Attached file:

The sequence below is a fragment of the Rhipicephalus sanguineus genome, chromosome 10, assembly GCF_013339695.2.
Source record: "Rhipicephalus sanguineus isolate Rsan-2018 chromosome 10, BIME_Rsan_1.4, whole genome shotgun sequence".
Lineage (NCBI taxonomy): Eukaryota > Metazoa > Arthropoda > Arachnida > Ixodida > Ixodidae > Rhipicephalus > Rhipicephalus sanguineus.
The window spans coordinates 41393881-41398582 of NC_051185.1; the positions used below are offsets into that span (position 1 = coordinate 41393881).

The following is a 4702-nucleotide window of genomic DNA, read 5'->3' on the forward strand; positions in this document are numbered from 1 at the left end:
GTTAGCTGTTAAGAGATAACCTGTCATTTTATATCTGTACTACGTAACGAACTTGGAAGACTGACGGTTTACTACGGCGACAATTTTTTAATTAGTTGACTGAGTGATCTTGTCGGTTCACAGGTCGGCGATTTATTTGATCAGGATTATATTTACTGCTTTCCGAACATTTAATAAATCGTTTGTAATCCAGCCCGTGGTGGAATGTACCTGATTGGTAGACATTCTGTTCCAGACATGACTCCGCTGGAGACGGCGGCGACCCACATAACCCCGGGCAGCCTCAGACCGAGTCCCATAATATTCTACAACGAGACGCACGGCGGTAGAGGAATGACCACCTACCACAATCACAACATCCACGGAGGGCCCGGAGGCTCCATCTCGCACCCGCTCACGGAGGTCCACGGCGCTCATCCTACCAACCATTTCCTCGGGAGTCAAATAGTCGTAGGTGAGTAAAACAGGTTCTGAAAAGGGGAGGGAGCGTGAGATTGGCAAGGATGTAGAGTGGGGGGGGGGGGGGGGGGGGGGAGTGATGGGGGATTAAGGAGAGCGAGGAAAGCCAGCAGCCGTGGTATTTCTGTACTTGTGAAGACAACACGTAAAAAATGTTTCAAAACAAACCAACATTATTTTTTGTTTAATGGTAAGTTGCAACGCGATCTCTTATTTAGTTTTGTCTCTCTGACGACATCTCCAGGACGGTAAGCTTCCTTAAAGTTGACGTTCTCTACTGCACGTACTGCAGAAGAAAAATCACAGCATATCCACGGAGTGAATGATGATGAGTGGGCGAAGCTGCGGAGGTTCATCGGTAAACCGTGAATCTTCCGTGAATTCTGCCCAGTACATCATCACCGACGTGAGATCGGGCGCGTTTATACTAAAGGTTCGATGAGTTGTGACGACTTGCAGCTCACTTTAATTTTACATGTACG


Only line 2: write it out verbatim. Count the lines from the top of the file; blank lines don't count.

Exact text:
Source record: "Rhipicephalus sanguineus isolate Rsan-2018 chromosome 10, BIME_Rsan_1.4, whole genome shotgun sequence".